Various commercial contracts require one party (the Principal) to have a performance bond issued by a reputable bank or insurance company (the Issuer). The purpose is to protect the recipient of the performance bond (the Beneficiary) from the Principal’s contractual defaults without having to worry about the Principal’s financial position.
Performance bonds have been used in commerce for a long time. Those who have read or watched ‘The Merchant of Venice’ by William Shakespeare may recall that Shylock granted Antonio a loan on the strength of a bond. The terms of the bond were that if the money loaned was not repaid within certain timelines, Shylock would take a pound of flesh from Antonio’s body, in whatever part that Shylock chose. Shylock was, however, unable to enforce the bond when the matter turned litigious. The wording of the bond, arguably, contributed to Shylock’s inability to enforce it.
To date, it is not unusual for disputes to arise from the wording of bonds. A key issue being whether a bond is conditional or on-demand. The practical and commercial implication of the resolution of the issue determines whether the Issuer is bound to make payment immediately or later (often after dispute resolution).
As the name suggests, on-demand bonds are payable by the Issuer once called in by the Beneficiary. They may have phrases such as “We hereby irrevocably and unconditionally guarantee that we will notwithstanding any objection by the Principal immediately pay to you the sum of X upon receipt of the Beneficiary’s first written request…” The trigger for payment in such cases would simply be the
Beneficiary’s written request.
The express wording of on-demand bonds makes them payable immediately when they are called in by the Beneficiary. Whereas it is not unusual for the Principal to go to court seeking to suspend or stop payment being made by the Issuer, courts are often reluctant to grant such orders except in clear cases of fraud.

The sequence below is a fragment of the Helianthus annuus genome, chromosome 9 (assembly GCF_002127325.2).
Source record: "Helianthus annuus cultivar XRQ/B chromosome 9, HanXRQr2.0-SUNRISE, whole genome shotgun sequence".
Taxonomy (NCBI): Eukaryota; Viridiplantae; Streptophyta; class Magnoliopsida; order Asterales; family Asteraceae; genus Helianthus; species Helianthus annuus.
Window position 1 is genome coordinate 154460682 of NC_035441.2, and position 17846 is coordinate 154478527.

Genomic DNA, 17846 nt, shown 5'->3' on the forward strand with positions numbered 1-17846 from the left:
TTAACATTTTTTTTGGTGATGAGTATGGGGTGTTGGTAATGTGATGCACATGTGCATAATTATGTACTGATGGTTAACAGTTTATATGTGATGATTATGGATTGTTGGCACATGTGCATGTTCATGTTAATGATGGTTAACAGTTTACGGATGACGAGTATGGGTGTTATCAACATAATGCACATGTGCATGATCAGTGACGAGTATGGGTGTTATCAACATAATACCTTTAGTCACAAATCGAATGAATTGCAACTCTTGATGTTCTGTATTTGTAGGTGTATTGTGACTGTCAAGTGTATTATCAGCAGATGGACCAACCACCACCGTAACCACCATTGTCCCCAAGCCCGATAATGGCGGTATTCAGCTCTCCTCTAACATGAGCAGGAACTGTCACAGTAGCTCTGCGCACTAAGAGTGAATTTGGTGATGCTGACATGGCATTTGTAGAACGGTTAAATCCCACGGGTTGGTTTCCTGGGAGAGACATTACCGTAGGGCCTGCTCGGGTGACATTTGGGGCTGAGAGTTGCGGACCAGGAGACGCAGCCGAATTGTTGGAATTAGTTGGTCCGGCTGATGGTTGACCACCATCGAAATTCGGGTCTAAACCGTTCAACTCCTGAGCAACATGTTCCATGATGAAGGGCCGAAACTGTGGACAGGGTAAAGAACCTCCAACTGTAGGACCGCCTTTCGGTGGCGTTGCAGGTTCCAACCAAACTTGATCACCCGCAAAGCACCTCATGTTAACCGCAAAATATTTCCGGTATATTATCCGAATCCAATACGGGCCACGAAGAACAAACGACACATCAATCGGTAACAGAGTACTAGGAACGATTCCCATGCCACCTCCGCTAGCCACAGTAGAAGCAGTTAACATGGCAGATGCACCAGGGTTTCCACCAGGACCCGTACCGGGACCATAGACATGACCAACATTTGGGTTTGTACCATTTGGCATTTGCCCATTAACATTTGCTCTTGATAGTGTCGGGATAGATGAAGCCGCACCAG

Conditional bonds, in contrast, are only payable upon the occurrence of certain contractual conditions. A conditional performance bond may have a phrase such as “now the condition of this bond is that in the event of any default by the Principal, the Issuer shall pay the Beneficiary the sum of X.”
The question of whether the conditions set out in conditional bonds have been satisfied frequently arises in litigation. Often, the Issuer and or Principal would argue that the conditions have not been met and accordingly no payment is due. In such circumstances, the Issuer would resist making payment until the dispute has been conclusively determined. This may take a considerable amount of time. It also carries the natural risk of the Court finding that the conditions have not been met and therefore the Issuer is not obliged to pay.
While the differences between conditional and on-demand bonds seem easy and straightforward, litigation on bonds seems never-ending so much so that the English High Court in the case of Paddington Churches Housing Association vs Technical and General Guarantee Company Ltd  EWHC Technology 246 (22 March, 1999) observed that:
“This case provides yet another example of the failure of a person or body for whose protection a bond was given to understand the nature of the protection provided.”
Before issuing or accepting performance bond(s), it is critical to closely examine the language used in the document. The devil is always in the details. Legal counsel is advised.